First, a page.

Mast S, Peng L, Jordan TW et al (2010) Proteomic analysis of membrane preparations from developing Pinus radiata compression wood. Tree Physiol 30:1456–1468CrossRefPubMedGoogle Scholar
  21. 21.
    Zeng W, Jiang N, Nadella R et al (2010) A glucurono(arabino)xylan synthase complex from wheat contains members of the GT43, GT47, and GT75 families and functions cooperatively. Plant Physiol 154:78–97CrossRefPubMedPubMedCentralGoogle Scholar
  22. 22.
    Nikolovski N, Shliaha PV, Gatto L et al (2014) Label-free protein quantification for plant Golgi protein localization and abundance. Plant Physiol 166:1033–1043CrossRefPubMedPubMedCentralGoogle Scholar
  23. 23.
    Murashige T, Skoog F (1962) A revised medium for rapid growth and bio assays with tobacco tissue cultures. Physiol Plant 15:473–497CrossRefGoogle Scholar
  24. 24.
    Earley KW, Haag JR, Pontes O et al (2006) Gateway-compatible vectors for plant functional genomics and proteomics. Plant J 45:616–629CrossRefPubMedGoogle Scholar
  25. 25.
    Gene Ontology Consortium (2004) The Gene Ontology (GO) database and informatics resource. Nucleic Acids Res 32:D258–D261CrossRefGoogle Scholar
  26. 26.
    Heazlewood JL, Verboom RE, Tonti-Filippini J et al (2007) SUBA: the Arabidopsis subcellular database. Nucleic Acids Res 35:D213–D218CrossRefPubMedGoogle Scholar
  27. 27.
    Schneider CA, Rasband WS, Eliceiri KW (2012) NIH Image to ImageJ: 25 years of image analysis. Nat Methods 9:671–675CrossRefPubMedGoogle Scholar
  28. 28.
    May MJ, Leaver CJ (1993) Oxidative stimulation of glutathione synthesis in Arabidopsis thaliana suspension cultures. Plant Physiol 103:621–627PubMedPubMedCentralGoogle Scholar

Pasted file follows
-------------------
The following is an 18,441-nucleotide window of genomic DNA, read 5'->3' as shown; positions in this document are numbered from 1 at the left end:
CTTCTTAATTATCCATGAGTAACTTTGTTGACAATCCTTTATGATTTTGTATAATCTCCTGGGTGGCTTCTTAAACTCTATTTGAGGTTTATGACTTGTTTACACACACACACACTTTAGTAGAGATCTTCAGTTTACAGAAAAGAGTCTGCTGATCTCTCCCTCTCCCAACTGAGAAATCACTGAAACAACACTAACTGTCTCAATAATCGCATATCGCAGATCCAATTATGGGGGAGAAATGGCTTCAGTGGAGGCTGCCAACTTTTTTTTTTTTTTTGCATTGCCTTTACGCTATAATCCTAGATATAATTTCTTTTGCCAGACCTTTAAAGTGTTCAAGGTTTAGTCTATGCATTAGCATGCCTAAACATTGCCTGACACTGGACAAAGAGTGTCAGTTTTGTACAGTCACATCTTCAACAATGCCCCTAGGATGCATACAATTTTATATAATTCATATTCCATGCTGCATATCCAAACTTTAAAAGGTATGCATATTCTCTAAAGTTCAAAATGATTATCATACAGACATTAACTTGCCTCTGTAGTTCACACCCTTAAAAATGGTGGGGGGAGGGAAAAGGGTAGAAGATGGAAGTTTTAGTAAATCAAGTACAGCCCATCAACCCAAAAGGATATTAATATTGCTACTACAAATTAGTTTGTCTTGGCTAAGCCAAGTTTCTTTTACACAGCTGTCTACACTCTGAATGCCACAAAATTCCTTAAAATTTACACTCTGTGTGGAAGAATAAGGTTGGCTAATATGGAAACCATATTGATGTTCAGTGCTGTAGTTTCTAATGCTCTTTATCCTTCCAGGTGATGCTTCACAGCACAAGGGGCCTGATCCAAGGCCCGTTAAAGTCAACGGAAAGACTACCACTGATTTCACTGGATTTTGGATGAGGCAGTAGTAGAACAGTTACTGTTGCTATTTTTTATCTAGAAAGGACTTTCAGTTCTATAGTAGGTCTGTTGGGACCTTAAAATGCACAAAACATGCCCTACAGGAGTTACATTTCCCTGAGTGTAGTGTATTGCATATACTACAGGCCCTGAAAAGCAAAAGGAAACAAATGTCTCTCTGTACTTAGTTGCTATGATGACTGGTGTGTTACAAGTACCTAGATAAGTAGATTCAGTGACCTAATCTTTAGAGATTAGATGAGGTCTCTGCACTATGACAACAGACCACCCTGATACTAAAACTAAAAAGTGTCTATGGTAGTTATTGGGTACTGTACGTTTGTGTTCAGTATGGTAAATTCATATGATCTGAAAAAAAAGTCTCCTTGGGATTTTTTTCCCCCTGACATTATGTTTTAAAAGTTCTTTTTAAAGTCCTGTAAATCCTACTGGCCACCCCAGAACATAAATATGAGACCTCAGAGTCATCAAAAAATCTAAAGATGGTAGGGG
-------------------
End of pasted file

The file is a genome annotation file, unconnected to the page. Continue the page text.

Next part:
29. 29.
    Tanz SK, Castleden I, Hooper CM et al (2013) SUBA3: a database for integrating experimentation and prediction to define the SUBcellular location of proteins in Arabidopsis. Nucleic Acids Res 41:D1185–D1191CrossRefPubMedGoogle Scholar
  30. 30.
    Zybailov B, Mosley AL, Sardiu ME et al (2006) Statistical analysis of membrane proteome expression changes in Saccharomyces cerevisiae. J Proteome Res 5:2339–2347CrossRefPubMedGoogle Scholar
  31. 31.
    Ebert B, Rautengarten C, Guo X et al (2015) Identification and characterization of a Golgi-localized UDP-xylose transporter family from Arabidopsis. Plant Cell 27:1218–1227CrossRefPubMedPubMedCentralGoogle Scholar

Copyright information

© Springer Science+Business Media New York 2016

Authors and Affiliations

  • Sara Fasmer Hansen
    • 1
    • 2
  • Berit Ebert
    • 3
  • Carsten Rautengarten
    • 3
  • Joshua L. Heazlewood
    • 2
    • 3
  1. 1.Department of Plant and Environmental Sciences, Faculty of ScienceUniversity of CopenhagenFrederiksberg CDenmark
  2. 2.Joint BioEnergy Institute and Physical Biosciences DivisionLawrence Berkeley National LaboratoryBerkeleyUSA
  3. 3.ARC Centre of Excellence in Plant Cell Walls, School of BioSciencesThe University of MelbourneParkvilleAustralia

Personalised recommendations